How Does GMA Love YouTube? Let Us Count The Ways

Some television news producers are falling in love with the free -- if decidedly unnewsworthy -- content on the Web.

Ah, television news’ infatuation with YouTube goes on (wherein lazy producers fill air time with amateur video, hoping to pass it off as “news”).

ABC, for one, is beyond smitten.

Good Morning America now runs what looks like a recurring segment called “YouTube Videos of the Week.” The segment, as teased by Diane Sawyer on Tuesday, is designed to answer the pressing questions, “What is everybody watching? What is the [YouTube] video people cannot stop watching?” In other words, for several minutes GMA rolls footage of a handful of homemade videos that GMA producers found on while GMA hosts (over)react with bemusement, distress, or whatever the appropriate emotion might be. What could be easier? Perfect morning TV news show filler (The Today Show could pad its entire fourth hour with this stuff)!

Back on January 10 — before he took off to report from Iraq — GMA’s Chris Cuomo introduced the segment as follows: “This morning, dancing cops, a man who can’t stop [giggling], and a baby you have to hear to believe. You guessed it. It’s time for our ‘YouTube Videos of the Week.’” One video, Cuomo explained, “features a lovely little child, 20 months, named Bella” sitting in her high chair, grinning and passing gas, as filmed and posted on YouTube by her proud dad. Cue the footage and all Cuomo and his co-hosts had to do was narrate:

Cuomo: That [sound] is not a door opening. That is a barking spider, one of the rarest animals ever seen.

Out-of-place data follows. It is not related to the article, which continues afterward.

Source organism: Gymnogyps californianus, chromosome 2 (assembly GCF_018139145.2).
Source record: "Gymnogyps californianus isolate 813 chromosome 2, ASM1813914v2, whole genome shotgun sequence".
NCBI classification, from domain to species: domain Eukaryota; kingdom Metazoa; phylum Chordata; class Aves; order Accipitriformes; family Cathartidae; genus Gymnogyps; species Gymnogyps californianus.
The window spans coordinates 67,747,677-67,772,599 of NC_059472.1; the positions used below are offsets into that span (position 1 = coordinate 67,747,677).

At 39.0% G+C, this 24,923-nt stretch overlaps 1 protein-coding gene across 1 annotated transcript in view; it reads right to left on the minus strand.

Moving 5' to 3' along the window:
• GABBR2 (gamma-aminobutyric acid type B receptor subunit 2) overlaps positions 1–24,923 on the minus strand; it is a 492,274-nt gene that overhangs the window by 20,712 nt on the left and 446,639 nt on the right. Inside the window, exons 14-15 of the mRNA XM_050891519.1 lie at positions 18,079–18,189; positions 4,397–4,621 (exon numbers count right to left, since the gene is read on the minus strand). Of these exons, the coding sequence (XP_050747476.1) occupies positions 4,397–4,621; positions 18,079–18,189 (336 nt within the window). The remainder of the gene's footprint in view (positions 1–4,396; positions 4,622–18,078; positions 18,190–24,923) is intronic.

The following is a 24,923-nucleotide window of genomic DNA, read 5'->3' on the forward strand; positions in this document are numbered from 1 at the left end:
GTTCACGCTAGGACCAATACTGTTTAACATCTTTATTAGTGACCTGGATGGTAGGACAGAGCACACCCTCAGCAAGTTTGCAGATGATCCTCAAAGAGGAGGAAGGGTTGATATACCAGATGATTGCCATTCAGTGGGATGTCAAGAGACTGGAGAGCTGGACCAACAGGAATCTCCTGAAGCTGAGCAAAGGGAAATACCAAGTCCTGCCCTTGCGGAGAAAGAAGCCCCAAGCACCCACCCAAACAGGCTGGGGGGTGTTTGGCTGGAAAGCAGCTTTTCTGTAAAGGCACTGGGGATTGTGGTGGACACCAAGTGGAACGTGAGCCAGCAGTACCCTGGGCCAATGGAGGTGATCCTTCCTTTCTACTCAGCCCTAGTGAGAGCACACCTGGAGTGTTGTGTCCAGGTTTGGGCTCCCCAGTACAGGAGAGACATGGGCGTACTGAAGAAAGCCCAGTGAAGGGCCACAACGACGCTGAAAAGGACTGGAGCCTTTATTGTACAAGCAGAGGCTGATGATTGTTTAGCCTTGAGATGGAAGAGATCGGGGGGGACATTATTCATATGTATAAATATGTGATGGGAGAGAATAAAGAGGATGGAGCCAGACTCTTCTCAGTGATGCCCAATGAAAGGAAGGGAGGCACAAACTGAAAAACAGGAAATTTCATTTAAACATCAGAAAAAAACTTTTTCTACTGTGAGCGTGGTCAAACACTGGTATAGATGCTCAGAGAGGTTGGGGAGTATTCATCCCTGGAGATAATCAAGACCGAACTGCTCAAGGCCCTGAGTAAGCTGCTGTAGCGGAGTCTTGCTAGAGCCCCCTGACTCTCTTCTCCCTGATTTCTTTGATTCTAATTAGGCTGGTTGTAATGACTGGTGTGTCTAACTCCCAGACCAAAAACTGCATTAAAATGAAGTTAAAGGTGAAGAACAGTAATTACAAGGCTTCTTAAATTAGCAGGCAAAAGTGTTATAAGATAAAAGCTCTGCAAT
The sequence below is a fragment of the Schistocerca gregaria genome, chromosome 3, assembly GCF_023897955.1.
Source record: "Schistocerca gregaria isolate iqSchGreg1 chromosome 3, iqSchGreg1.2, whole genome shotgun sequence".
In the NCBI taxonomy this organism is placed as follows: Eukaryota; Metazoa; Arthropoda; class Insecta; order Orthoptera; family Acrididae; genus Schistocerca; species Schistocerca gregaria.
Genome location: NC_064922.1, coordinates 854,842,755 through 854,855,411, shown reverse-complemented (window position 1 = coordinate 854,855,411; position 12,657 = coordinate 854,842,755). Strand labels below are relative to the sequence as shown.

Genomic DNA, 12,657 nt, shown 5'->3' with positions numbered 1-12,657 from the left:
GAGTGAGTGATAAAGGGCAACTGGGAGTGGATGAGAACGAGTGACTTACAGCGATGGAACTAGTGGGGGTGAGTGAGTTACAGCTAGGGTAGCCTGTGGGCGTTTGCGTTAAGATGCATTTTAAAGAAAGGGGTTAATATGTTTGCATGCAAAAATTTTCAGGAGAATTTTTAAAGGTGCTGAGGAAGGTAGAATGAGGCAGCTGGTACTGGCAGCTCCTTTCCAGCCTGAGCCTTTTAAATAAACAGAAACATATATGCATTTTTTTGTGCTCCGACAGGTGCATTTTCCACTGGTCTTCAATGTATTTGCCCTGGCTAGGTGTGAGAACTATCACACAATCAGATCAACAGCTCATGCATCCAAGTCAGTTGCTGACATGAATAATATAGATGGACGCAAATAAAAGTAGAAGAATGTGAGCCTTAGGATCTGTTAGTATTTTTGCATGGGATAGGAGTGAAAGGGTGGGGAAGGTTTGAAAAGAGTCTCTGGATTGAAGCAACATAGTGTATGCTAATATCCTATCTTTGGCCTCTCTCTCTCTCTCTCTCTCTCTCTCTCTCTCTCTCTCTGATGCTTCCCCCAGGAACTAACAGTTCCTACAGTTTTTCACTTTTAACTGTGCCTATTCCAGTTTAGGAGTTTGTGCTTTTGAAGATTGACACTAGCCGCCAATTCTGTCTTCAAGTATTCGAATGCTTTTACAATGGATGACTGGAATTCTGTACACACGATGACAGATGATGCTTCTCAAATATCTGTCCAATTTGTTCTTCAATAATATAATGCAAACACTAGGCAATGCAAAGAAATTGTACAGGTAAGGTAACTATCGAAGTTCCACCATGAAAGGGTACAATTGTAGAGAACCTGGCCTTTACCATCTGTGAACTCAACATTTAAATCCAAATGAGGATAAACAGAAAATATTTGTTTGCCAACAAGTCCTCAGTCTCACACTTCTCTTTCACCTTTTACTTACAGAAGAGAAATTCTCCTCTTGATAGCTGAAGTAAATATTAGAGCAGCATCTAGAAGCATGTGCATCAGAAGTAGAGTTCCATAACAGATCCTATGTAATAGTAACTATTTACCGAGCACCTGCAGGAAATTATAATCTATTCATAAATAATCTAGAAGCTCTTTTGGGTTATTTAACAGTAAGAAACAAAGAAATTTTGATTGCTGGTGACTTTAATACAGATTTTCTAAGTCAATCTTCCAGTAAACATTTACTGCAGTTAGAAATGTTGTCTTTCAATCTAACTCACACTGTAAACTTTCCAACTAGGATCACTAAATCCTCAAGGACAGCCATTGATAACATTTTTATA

Diane Sawyer: But how many times has a baby smiled, smiled and smiled, and you thought, “She loves me?”

Cuomo: Yes. Yes. Only to learn…gas. But you know what? As silly as it seems, 2.6 million people have watched that. The parents put it online just as a gag for their friends, bingo, big hit.

Tuesday’s “YouTube Videos of the Week” included, among others, a “stunt parakeet” named A.J. who, GMA’s Sam Champion explained, will perform “all of his exclusive stunts on Friday” on the show. Meantime, viewers got a taste of A.J.’s talents via YouTube footage (a tiny green bird playing dead on someone’s beige living room rug and rising up on command), as the GMA on-air talent talked among themselves:

Sam Champion: “This is one talented parakeet. If you’re frustrated over, you know, you just can’t make the dog do it, the parakeet can do it…Now, other things he does, AJ the parakeet, he can play golf. Yeah.

Robin Roberts: AJ the parakeet? Do you have to say it like that?

Champion: AJ, AJ the parakeet. He can play golf on a parakeet-sized golf course…We will have this exclusive, though, on Friday…

Diane Sawyer: Can’t miss that one. And I love the way AJ pops up, looks around…

David Muir: There’s a doggy treat there somewhere. A birdie treat.

How does ABC love YouTube? Let us count the ways.

Not only does YouTube supply GMA with regular filler (“Videos of the Week”), it fights crime! So viewers learned on January 14, when reporter Heather Nauert filed a report for GMA on how “YouTube is now becoming one of law enforcement’s favorite new crime-fighting weapons.” No, Nauert reported, “YouTube might not be ready to replace good old-fashioned police work,” but assorted police departments around the country have closed in on robbery suspects and the like by posting surveillance video on YouTube and watching the tips roll in.

One day later, ABC’s Nightline ran a piece about another YouTube accomplishment: shaming A-list American movie stars who “have a yen for the yen.” Used to be, ABC’s John Berman explained, that Hollywood types could make secret money-making “Japan junkets,” whereby they would earn millions hawking Japanese products in commercials that never saw the light of day stateside. “So, what has changed?” asked ABC’s John Berman. “Well, like we said, back in the 1980s, you could only see something like this” — footage of Cameron Diaz shilling for a cell phone company — “in Japan. Well, suffice it to say, I am not in Japan. No. This is my office, my computer, and that is YouTube.”

Is there anything YouTube can’t do?

Has America ever needed a media watchdog more than now? Help us by joining CJR today.

Liz Cox Barrett is a writer at CJR.